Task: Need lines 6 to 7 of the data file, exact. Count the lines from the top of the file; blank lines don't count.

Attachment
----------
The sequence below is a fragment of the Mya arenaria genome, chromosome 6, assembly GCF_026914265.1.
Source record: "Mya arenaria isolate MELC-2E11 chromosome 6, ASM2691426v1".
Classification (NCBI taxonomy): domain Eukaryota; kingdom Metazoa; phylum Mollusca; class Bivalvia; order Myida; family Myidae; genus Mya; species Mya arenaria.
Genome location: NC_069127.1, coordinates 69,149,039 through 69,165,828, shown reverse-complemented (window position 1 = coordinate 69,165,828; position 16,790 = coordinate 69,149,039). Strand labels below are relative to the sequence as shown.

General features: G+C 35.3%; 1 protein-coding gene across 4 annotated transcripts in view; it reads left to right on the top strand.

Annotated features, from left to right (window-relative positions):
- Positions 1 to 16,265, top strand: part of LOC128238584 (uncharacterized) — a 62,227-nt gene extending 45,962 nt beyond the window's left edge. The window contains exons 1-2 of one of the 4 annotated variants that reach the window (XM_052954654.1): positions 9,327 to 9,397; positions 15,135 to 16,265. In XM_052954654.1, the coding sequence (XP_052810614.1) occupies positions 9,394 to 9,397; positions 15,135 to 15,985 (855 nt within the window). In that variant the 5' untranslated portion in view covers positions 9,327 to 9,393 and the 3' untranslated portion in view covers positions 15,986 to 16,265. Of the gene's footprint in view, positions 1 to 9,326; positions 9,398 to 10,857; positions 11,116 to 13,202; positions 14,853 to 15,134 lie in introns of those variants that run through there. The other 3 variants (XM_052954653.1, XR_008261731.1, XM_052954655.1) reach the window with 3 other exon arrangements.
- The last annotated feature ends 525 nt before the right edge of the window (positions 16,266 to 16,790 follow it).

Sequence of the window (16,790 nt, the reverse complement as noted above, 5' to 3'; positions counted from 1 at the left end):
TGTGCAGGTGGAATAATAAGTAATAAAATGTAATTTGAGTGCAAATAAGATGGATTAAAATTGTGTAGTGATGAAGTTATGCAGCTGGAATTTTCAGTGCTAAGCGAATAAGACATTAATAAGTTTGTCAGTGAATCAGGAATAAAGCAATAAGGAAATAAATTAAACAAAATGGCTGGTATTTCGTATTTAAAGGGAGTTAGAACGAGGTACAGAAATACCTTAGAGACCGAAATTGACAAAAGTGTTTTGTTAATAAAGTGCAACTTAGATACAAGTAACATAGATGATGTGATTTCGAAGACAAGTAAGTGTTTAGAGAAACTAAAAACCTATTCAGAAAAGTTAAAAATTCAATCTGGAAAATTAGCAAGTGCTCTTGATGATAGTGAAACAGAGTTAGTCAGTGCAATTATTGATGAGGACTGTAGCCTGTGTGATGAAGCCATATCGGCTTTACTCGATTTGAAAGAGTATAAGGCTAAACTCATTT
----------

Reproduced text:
Annotated features, from left to right (window-relative positions):
- Positions 1 to 16,265, top strand: part of LOC128238584 (uncharacterized) — a 62,227-nt gene extending 45,962 nt beyond the window's left edge. The window contains exons 1-2 of one of the 4 annotated variants that reach the window (XM_052954654.1): positions 9,327 to 9,397; positions 15,135 to 16,265. In XM_052954654.1, the coding sequence (XP_052810614.1) occupies positions 9,394 to 9,397; positions 15,135 to 15,985 (855 nt within the window). In that variant the 5' untranslated portion in view covers positions 9,327 to 9,393 and the 3' untranslated portion in view covers positions 15,986 to 16,265. Of the gene's footprint in view, positions 1 to 9,326; positions 9,398 to 10,857; positions 11,116 to 13,202; positions 14,853 to 15,134 lie in introns of those variants that run through there. The other 3 variants (XM_052954653.1, XR_008261731.1, XM_052954655.1) reach the window with 3 other exon arrangements.